When she re-joined Mr. Armitage and Corporal Adams in their living room, she was aghast when she heard what George had done. He and his wife had been hosting a party, Mr. Armitage said, when George appeared in the backyard with a small chain saw. He had, Mr. Armitage claimed, shouted to their guests to get their attention, and then calling Mr. Armitage a tree murderer. He said that George had then started a chain saw and threatened to cut down the Armitage’s huge Cherry tree.
Grace expressed her shock, but also her doubts. She found it unbelievable that tree and flower loving George, would harm a tree. But, they said, he hadn’t. He’s just threatened to. She asked Corporal Adams if he was going to be charged, and the Corporal said it depended on what George had to say.
When George arrived home, Grace said nothing. She escorted him into the living room, but when he saw Mr. Armitage, he turned, went into the bathroom and locked the door.
“What’s he doing here?”
Grace was mortified. Corporal Adams ordered him out and George immediately complied. Grace sat close beside him on the sofa as Corporal Adams explained what it meant to have a complaint lodged against him with the police. He explained to Georgie what mischeif charges were, and what would happen, and then he asked him if what Mr. Armitage had told the police was true.
“Did you enter the Armitage yard with a chainsaw, George?”
George said yes.
“Where, in heaven’s name, did you get a chainsaw,” Grace asked her son.
“From the Collins’. Bob lent it to me.”
“And why Georgie” Why did you do this?” Grace asked.
“Can I show you something?” George asked.
He turned and left the living room hall, but when he turned to look back at his mother and saw Mr. Armitage coming, he stopped.
“I don’t want him coming.”
Grace was impressed and grateful that Corporal Adams had Mr. Armitage stay behind. Then she, Grace and George went outside and up onto the lane allowance.
“Mom. Do you see what’s wrong?” He asked.
“No, Georgie. What is it?” Grace answered.
“It’s April, Mom. Look at the trees”
Grace looked up but she wasn’t her son who was so invested in nature. Her gaze taught her nothing. She looked at George and shrugged her shoulders.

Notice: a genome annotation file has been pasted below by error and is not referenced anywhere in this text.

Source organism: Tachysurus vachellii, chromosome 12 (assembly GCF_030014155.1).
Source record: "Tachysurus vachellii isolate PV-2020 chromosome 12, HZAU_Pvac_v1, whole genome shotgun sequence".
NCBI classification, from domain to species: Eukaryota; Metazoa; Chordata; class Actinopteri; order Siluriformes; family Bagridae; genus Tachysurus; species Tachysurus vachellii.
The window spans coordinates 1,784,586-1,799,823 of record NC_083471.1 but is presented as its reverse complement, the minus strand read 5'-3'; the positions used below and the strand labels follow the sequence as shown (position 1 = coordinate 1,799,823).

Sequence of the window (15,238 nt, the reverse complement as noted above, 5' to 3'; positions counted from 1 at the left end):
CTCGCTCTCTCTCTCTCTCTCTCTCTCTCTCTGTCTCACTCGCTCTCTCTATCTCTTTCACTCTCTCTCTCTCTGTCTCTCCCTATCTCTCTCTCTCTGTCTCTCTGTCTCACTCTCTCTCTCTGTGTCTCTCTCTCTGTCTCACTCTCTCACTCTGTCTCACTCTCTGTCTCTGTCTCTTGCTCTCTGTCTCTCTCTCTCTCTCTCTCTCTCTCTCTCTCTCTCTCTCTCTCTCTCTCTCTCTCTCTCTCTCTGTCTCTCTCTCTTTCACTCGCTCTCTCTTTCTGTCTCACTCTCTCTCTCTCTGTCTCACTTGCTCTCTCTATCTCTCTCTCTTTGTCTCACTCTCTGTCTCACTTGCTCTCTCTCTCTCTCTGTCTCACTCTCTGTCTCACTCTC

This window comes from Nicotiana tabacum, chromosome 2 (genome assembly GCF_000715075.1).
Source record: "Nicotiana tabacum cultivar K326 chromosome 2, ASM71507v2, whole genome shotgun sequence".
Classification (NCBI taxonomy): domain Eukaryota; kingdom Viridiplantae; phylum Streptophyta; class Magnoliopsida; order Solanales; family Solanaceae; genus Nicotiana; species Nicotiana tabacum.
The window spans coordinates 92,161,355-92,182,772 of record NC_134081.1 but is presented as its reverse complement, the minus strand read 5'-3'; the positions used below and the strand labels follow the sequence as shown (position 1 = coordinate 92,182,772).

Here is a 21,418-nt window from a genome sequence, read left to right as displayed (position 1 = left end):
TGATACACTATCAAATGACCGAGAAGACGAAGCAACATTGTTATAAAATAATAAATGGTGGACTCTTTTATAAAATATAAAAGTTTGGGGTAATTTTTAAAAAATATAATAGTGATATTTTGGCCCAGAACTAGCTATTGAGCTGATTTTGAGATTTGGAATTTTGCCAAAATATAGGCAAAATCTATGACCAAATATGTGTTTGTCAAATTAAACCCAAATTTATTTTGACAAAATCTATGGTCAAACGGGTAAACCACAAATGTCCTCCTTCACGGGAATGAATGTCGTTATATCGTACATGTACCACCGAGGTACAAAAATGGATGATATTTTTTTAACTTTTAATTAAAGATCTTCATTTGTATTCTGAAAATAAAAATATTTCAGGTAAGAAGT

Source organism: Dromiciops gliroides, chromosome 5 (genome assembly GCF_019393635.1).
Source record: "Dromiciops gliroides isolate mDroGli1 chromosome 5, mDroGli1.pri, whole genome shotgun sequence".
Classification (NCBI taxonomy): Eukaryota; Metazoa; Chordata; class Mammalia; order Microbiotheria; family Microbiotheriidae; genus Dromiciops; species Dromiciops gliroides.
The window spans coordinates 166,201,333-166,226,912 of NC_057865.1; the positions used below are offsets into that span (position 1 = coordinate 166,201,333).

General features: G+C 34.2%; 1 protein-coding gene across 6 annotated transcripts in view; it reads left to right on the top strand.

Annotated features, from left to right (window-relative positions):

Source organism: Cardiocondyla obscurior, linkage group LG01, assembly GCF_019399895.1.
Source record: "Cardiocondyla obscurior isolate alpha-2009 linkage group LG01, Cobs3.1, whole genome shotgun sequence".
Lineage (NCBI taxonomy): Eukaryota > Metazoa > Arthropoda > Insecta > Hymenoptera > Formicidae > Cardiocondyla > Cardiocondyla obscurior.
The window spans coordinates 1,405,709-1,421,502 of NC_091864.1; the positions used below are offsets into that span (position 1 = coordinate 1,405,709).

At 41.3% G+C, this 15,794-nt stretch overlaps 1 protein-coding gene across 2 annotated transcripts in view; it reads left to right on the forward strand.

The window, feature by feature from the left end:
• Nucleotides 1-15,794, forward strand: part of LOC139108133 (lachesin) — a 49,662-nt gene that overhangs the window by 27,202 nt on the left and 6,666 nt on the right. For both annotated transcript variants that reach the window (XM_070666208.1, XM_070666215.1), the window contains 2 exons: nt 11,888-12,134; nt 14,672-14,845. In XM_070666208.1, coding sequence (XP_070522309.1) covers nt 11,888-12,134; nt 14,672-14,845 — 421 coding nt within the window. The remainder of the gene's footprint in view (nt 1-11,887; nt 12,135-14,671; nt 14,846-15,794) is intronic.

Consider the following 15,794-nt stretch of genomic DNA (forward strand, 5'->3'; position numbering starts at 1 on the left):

“What do you want me to see, George?”
“There are no buds on the trees, Mom.”
All the trees were dying, and then Georgie asked the corporal to look at the base of the trunk of his precious Almond tree. Just above ground level, the corporal found holes drilled very close together all the way around the trunk.
“And you think Mr. Armitage did this?”
“Smell the holes, Sir,” said George.
“That’s kerosene,” said the corporal.
George explained he’d assumed that it was a Collins who was to blame. So, he’d gone to their house to ask, and encountered Bob, the eldest son. Bob knew who’d done it right away and lent George the chain saw.
“What made Bob think that it was Mr. Armitage who drilled the holes in your trees?” the corporal asked George.
“Mrs. Armitage told Mrs. Collins. She wanted the Collinses to know who had improved the view of the sea they now shared.”
George, Grace and Corporal Adams returned to the living room and Mr. Armitage admitted that he’d drilled the holes, but he said it was his right, that the trees were on public property. Corporal Adams acknowledged that the land was public, but he said that our trees were our private property, and that Mr. Armitage was guilty of worse offences that George was.
Grace told Corporal Adams why the Almond tree was there and what it meant to George and soon the corporal and Mr. Armitage were gone. No charges were laid against George and Corporal Adams obliged Mr. Armitage to reimburse Grace, George and Ralph.
“What does ‘reimburse mean, Mom?”
“He’s going to pay us back for the trees he killed, honey.”
“I think he should have to fetch them and plant them for us too.” George was looking at Corporal Adams as he said it.
Jean never worried about George ever again.